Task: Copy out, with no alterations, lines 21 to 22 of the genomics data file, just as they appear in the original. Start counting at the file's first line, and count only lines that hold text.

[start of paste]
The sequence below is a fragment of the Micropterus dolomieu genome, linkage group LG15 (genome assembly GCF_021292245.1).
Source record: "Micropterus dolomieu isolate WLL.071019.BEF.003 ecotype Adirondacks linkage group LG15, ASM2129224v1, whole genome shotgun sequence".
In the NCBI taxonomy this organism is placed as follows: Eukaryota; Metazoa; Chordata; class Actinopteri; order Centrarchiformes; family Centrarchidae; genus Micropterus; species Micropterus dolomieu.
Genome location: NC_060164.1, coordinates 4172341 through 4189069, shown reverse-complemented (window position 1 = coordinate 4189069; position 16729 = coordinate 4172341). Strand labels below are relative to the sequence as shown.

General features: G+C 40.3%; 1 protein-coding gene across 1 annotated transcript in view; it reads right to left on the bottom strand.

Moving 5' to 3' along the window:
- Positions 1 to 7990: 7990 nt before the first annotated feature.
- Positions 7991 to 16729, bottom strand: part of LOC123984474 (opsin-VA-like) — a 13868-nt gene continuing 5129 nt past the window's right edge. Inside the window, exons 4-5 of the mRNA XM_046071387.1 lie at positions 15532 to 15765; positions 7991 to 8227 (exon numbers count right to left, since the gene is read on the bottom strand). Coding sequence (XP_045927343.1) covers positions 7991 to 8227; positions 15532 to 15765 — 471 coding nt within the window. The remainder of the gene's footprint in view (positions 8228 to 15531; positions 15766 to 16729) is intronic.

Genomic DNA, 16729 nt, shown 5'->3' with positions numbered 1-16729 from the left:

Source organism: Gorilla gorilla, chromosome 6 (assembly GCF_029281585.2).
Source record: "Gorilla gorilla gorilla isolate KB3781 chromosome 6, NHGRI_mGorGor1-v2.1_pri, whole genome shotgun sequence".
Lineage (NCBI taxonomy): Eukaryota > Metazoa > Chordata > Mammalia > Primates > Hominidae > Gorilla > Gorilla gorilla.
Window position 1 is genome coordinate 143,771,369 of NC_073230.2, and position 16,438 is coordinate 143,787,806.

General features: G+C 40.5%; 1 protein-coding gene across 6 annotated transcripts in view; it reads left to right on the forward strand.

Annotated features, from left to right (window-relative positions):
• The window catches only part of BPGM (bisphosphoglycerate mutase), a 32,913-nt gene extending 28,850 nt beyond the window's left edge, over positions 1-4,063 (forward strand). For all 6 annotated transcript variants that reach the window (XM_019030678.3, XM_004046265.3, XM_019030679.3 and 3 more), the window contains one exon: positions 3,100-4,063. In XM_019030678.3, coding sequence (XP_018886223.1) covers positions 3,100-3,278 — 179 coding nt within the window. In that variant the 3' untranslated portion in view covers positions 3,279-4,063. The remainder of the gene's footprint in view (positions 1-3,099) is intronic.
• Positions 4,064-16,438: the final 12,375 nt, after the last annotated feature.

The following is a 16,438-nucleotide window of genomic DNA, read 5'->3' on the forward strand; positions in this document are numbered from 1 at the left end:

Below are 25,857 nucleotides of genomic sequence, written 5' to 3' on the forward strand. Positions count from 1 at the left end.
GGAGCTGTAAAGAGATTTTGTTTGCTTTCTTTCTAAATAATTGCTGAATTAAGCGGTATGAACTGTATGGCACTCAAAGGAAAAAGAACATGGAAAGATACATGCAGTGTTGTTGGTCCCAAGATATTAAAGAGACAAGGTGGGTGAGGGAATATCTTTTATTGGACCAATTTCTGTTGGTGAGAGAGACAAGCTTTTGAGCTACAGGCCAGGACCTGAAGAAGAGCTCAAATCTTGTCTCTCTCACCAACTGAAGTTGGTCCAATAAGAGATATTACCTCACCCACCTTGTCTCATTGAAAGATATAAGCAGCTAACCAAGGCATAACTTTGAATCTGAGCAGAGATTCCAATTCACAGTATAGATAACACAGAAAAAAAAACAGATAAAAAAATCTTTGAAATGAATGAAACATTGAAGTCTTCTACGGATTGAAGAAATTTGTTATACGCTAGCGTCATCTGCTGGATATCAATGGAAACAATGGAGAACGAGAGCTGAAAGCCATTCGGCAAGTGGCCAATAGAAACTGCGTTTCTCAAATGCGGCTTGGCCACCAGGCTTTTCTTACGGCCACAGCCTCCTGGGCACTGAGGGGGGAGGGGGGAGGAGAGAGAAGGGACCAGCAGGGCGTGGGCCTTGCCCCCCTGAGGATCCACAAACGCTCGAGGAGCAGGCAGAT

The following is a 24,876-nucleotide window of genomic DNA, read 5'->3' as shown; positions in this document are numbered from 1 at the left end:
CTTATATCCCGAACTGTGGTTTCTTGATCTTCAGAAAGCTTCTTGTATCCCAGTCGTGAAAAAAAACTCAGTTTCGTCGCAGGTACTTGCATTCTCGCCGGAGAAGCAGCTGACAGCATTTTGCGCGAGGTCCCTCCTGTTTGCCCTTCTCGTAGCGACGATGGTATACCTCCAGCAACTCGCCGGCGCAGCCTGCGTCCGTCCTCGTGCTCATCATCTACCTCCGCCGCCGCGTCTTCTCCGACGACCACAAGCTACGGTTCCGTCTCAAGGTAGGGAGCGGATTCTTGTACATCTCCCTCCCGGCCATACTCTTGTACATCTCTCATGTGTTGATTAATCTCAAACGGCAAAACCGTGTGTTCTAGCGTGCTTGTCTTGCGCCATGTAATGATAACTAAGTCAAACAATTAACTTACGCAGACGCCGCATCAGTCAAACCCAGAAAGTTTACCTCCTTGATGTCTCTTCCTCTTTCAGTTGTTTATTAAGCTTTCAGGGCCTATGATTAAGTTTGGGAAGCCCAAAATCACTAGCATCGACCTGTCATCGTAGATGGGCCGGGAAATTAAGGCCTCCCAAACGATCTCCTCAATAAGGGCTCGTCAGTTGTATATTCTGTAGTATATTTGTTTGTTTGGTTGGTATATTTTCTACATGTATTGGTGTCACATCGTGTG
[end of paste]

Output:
The following is a 24,876-nucleotide window of genomic DNA, read 5'->3' as shown; positions in this document are numbered from 1 at the left end:
CTTATATCCCGAACTGTGGTTTCTTGATCTTCAGAAAGCTTCTTGTATCCCAGTCGTGAAAAAAAACTCAGTTTCGTCGCAGGTACTTGCATTCTCGCCGGAGAAGCAGCTGACAGCATTTTGCGCGAGGTCCCTCCTGTTTGCCCTTCTCGTAGCGACGATGGTATACCTCCAGCAACTCGCCGGCGCAGCCTGCGTCCGTCCTCGTGCTCATCATCTACCTCCGCCGCCGCGTCTTCTCCGACGACCACAAGCTACGGTTCCGTCTCAAGGTAGGGAGCGGATTCTTGTACATCTCCCTCCCGGCCATACTCTTGTACATCTCTCATGTGTTGATTAATCTCAAACGGCAAAACCGTGTGTTCTAGCGTGCTTGTCTTGCGCCATGTAATGATAACTAAGTCAAACAATTAACTTACGCAGACGCCGCATCAGTCAAACCCAGAAAGTTTACCTCCTTGATGTCTCTTCCTCTTTCAGTTGTTTATTAAGCTTTCAGGGCCTATGATTAAGTTTGGGAAGCCCAAAATCACTAGCATCGACCTGTCATCGTAGATGGGCCGGGAAATTAAGGCCTCCCAAACGATCTCCTCAATAAGGGCTCGTCAGTTGTATATTCTGTAGTATATTTGTTTGTTTGGTTGGTATATTTTCTACATGTATTGGTGTCACATCGTGTG